Buttes

Greetings from the Cactus League

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I write to you from a strange place, my friends.

  • For one thing, my hotel is carved into the side of a mountain. Really. Picture a fortress built by a 1960s Bond villain, add some down comforters and complimentary toiletries and you’ve got the idea.  Once I’m acclimated to my new environment I intend to search the premises for the room with the giant map where Dr. X will reveal to me his secret plans prior to strapping me into some complicated killing device and then leaving me unattended.
  • Even stranger is the Mountain time zone. The East sets the tone and the Central hangs back ever so slightly, almost apace. Those Californians are so far behind that they may as well be their own country and we all ignore them anyway as they complain of our biases. But the Mountain time zone: too close to what we’re used to to ignore but not quite close enough to communicate seamlessly. And likely not to be trusted because of it.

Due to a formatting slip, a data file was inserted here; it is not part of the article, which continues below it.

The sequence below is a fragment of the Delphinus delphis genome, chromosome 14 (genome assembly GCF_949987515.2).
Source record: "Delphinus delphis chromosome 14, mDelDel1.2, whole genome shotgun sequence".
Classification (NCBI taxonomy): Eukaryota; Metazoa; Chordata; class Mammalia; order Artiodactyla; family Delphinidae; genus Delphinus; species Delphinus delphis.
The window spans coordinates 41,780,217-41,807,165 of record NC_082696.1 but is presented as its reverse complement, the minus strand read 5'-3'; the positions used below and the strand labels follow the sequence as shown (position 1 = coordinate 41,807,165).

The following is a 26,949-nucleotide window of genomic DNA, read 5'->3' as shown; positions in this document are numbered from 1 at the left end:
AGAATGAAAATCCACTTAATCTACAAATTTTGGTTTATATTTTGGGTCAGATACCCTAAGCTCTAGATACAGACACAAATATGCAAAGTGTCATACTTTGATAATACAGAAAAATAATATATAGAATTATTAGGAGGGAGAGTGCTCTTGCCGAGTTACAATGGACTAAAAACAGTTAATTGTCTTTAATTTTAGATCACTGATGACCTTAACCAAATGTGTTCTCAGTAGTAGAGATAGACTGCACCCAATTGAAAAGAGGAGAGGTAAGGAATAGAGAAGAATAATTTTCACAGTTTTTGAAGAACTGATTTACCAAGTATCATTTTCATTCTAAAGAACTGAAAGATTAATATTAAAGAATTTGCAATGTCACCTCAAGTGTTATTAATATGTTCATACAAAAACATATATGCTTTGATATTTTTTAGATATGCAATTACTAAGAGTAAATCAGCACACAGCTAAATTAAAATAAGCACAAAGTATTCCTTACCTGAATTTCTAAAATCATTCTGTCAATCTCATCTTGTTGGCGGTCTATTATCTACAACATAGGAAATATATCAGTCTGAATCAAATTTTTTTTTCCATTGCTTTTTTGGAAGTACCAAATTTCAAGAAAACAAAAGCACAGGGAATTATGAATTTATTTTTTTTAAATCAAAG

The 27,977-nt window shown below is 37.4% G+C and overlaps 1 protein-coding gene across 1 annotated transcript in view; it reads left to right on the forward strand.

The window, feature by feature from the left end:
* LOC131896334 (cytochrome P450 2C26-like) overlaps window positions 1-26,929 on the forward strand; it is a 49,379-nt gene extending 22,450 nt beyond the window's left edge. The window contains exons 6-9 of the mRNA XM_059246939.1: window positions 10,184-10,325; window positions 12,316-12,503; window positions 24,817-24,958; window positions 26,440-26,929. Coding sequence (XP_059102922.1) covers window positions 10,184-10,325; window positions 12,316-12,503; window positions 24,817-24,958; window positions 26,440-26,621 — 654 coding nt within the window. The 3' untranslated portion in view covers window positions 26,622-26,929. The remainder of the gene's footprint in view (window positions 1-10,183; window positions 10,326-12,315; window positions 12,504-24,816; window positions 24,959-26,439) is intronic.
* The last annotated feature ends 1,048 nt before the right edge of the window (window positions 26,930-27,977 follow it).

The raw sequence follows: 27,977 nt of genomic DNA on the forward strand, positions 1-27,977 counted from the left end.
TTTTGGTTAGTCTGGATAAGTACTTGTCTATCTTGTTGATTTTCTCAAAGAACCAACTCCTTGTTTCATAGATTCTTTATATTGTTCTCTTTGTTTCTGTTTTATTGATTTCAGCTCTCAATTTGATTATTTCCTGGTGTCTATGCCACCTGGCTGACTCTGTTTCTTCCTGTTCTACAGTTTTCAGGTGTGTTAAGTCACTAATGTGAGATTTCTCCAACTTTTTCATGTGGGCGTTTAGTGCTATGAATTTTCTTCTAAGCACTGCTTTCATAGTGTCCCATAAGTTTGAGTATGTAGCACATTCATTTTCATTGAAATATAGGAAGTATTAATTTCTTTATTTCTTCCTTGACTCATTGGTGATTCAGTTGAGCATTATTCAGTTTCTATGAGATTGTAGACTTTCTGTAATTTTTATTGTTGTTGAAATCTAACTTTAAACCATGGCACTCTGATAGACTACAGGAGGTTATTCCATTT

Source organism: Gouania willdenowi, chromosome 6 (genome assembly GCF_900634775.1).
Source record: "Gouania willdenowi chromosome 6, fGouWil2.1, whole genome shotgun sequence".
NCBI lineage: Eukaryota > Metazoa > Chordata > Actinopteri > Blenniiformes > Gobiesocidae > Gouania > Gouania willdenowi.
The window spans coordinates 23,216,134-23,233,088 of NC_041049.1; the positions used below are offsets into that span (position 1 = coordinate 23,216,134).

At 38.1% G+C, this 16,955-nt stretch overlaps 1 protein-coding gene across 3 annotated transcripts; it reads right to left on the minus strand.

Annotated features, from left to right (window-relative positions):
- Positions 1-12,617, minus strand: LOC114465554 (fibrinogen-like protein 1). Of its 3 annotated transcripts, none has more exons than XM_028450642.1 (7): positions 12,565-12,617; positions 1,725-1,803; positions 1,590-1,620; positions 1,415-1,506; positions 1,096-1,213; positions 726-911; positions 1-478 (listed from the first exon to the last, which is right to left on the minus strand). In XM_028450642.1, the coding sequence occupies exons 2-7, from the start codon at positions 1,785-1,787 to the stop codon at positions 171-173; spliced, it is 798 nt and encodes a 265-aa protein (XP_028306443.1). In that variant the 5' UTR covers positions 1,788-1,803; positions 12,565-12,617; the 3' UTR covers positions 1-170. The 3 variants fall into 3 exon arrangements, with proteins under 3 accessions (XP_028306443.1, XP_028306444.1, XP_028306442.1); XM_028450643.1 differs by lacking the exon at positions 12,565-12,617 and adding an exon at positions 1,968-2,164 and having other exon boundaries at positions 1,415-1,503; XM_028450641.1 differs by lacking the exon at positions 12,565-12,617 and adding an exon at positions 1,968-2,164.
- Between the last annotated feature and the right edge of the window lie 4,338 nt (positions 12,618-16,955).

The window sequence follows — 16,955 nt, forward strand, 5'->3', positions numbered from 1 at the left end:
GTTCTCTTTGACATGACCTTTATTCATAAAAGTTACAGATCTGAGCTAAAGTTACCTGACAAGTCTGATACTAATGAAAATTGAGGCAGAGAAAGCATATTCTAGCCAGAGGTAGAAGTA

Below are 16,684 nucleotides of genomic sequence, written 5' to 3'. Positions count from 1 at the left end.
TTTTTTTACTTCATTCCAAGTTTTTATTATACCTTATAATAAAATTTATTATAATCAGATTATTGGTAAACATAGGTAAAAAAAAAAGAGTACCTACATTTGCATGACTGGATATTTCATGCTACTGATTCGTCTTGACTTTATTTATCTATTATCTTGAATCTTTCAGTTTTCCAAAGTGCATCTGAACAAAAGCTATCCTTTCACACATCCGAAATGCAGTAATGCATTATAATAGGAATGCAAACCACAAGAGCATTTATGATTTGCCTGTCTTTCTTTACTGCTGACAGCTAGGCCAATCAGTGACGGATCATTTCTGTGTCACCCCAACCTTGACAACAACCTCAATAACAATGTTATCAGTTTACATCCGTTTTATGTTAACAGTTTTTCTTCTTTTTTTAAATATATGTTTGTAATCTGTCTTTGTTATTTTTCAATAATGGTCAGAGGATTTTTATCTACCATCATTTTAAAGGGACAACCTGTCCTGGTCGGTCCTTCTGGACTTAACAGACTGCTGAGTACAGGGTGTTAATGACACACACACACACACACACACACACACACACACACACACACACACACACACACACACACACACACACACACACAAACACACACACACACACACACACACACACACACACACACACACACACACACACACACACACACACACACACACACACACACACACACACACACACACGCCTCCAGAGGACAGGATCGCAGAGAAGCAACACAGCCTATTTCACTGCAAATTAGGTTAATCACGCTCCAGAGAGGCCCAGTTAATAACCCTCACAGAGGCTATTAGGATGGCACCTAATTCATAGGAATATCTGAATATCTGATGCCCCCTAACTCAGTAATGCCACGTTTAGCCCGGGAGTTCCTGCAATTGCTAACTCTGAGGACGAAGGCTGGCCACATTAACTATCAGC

• For example, I have no idea what time this post is going live for you people back east. The clock in my mountain bunker reads “$G:4#” and it’s blinking, blinking, blinking.  I may be in the future. I can’t be sure. My posts for the next nine days may appear at the most random and ludicrous of hours.
  • Finally, it’s beautiful here — mid-60s and sunny — yet commercials on the radio ask listeners if they’d like “a cure for the winter blahs.” I’ll study these Arizonans all week and I may make contact with some of them, but I don’t know if I’ll truly understand them.

Environment aside I’m happy to be here. My trip yesterday went relatively smoothly, with the most unusual thing about it being that, sometime en route, Jonny Gomes became the most hated man in America.  I processed that news over a fine meal, and I believe I understand it all now.

But enough of that: it’s all about baseball going forward.  The games start tomorrow and I’ll be at Scottsdale Stadium that afternoon as the Diamondbacks take on the Giants. Today, however, has been set aside for loitering. As I hit “post” at whatever ungodly Mountain time zone hour this is, I still don’t know which complex I’m headed to.